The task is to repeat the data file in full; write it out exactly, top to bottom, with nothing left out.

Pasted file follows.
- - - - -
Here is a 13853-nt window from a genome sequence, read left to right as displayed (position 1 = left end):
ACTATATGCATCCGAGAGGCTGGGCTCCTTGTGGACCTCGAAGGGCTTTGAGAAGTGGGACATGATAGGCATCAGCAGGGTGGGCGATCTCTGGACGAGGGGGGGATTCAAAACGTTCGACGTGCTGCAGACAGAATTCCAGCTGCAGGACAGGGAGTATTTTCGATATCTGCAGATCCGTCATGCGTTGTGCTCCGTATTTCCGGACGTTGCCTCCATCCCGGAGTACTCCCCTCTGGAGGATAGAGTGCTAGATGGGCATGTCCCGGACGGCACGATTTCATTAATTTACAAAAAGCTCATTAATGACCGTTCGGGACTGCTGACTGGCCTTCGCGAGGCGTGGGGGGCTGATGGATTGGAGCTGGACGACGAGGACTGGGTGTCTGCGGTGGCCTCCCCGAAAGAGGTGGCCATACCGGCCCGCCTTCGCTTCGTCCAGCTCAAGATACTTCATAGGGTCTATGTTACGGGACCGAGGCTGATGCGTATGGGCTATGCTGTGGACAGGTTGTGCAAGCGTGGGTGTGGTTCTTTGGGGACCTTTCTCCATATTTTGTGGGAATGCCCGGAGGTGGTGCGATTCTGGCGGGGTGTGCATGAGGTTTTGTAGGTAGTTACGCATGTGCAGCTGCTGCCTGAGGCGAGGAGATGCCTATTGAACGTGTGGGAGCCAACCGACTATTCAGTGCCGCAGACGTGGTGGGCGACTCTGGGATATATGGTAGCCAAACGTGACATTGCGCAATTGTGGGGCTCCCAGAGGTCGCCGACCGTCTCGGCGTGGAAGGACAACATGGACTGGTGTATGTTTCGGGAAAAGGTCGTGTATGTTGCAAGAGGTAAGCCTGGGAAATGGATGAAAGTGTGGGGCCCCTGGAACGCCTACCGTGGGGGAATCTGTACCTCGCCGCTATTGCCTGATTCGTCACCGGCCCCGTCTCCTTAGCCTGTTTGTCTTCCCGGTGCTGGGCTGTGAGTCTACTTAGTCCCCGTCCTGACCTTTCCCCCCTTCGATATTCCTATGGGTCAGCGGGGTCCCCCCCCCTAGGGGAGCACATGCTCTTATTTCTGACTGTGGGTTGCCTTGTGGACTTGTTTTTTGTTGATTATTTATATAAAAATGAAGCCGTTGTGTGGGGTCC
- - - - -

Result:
Here is a 13853-nt window from a genome sequence, read left to right as displayed (position 1 = left end):
ACTATATGCATCCGAGAGGCTGGGCTCCTTGTGGACCTCGAAGGGCTTTGAGAAGTGGGACATGATAGGCATCAGCAGGGTGGGCGATCTCTGGACGAGGGGGGGATTCAAAACGTTCGACGTGCTGCAGACAGAATTCCAGCTGCAGGACAGGGAGTATTTTCGATATCTGCAGATCCGTCATGCGTTGTGCTCCGTATTTCCGGACGTTGCCTCCATCCCGGAGTACTCCCCTCTGGAGGATAGAGTGCTAGATGGGCATGTCCCGGACGGCACGATTTCATTAATTTACAAAAAGCTCATTAATGACCGTTCGGGACTGCTGACTGGCCTTCGCGAGGCGTGGGGGGCTGATGGATTGGAGCTGGACGACGAGGACTGGGTGTCTGCGGTGGCCTCCCCGAAAGAGGTGGCCATACCGGCCCGCCTTCGCTTCGTCCAGCTCAAGATACTTCATAGGGTCTATGTTACGGGACCGAGGCTGATGCGTATGGGCTATGCTGTGGACAGGTTGTGCAAGCGTGGGTGTGGTTCTTTGGGGACCTTTCTCCATATTTTGTGGGAATGCCCGGAGGTGGTGCGATTCTGGCGGGGTGTGCATGAGGTTTTGTAGGTAGTTACGCATGTGCAGCTGCTGCCTGAGGCGAGGAGATGCCTATTGAACGTGTGGGAGCCAACCGACTATTCAGTGCCGCAGACGTGGTGGGCGACTCTGGGATATATGGTAGCCAAACGTGACATTGCGCAATTGTGGGGCTCCCAGAGGTCGCCGACCGTCTCGGCGTGGAAGGACAACATGGACTGGTGTATGTTTCGGGAAAAGGTCGTGTATGTTGCAAGAGGTAAGCCTGGGAAATGGATGAAAGTGTGGGGCCCCTGGAACGCCTACCGTGGGGGAATCTGTACCTCGCCGCTATTGCCTGATTCGTCACCGGCCCCGTCTCCTTAGCCTGTTTGTCTTCCCGGTGCTGGGCTGTGAGTCTACTTAGTCCCCGTCCTGACCTTTCCCCCCTTCGATATTCCTATGGGTCAGCGGGGTCCCCCCCCCTAGGGGAGCACATGCTCTTATTTCTGACTGTGGGTTGCCTTGTGGACTTGTTTTTTGTTGATTATTTATATAAAAATGAAGCCGTTGTGTGGGGTCC